On a side note, I noticed some strange behaviour while running the cds average command - even though my signal had zero fluctuations, using z avg 10 -s C1:TST-FC_FREQUENCY_OUT gave me a standard deviation of ~1 kHz. I'm not sure what the problem is here, but all the calibration data I took in earlier trials were obtained using this so it would be useful to perform the calibration again.
I've made quite a few changes in the software as well as the hardware of the digital frequency counting setup.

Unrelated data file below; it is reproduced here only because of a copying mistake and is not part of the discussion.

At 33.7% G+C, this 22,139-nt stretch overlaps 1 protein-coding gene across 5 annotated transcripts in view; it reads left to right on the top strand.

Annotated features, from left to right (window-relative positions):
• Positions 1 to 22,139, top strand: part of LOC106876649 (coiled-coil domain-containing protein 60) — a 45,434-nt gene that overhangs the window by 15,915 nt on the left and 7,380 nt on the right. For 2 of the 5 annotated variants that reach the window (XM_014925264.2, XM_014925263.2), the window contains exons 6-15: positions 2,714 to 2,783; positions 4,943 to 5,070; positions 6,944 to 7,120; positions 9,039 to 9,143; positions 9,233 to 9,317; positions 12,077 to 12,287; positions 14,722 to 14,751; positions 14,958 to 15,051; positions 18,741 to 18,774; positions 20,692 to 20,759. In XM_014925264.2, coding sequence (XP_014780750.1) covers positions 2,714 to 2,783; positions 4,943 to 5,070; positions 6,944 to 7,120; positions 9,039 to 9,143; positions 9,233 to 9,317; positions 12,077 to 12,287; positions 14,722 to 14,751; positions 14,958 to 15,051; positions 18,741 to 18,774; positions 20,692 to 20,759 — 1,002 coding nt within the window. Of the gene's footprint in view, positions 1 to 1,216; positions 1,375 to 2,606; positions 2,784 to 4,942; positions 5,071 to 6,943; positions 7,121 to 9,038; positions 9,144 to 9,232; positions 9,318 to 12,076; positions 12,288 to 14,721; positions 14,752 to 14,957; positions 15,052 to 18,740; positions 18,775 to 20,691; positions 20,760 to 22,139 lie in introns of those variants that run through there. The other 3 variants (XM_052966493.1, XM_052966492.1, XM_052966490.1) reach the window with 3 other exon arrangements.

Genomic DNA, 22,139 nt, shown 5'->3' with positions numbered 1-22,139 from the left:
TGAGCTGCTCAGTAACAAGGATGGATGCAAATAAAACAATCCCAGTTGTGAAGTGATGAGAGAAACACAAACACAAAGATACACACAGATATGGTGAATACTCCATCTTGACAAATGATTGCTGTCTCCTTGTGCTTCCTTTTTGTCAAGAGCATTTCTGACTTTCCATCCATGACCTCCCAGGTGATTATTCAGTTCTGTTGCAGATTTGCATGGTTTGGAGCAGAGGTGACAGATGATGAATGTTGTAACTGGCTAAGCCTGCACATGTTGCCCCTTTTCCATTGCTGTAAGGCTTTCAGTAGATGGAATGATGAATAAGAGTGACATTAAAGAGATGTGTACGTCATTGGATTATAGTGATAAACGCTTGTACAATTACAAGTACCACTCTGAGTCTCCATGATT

Eric helped me test the new setup by doing an arm scan through an IR resonance by ramping the ALS offset from -3 to +3 with a ramp time of 45 seconds. The data was acquired with the window size of the moving average set to 4096 clock cycles, and a 2 Hz low pass IIR filter before the frequency readout. Attachment 1 shows a plot of the data, and a fit with a function of the form trans = a/(1+((x-b)/c)^2), where a = normalization, b = center of lorentzian, and c = linewidth (FWHM) of the peak (the fitted parameter values, along with 95% confidence bounds are also quoted on the plot). In terms of the data acquisition, comparing this dataset to one from an earlier scan Eric did (elog11111) suggests that the frequency counting setup is working reasonably well - at any rate, I think the data is a lot cleaner than before implementing the moving average and having a 20Hz lowpass IIR filter. In any case, we plan to repeat this measurement sometime next week during a nighttime locking session. It remains to calculate the arm loss from these numbers analogous to what was done earlier for the X arm.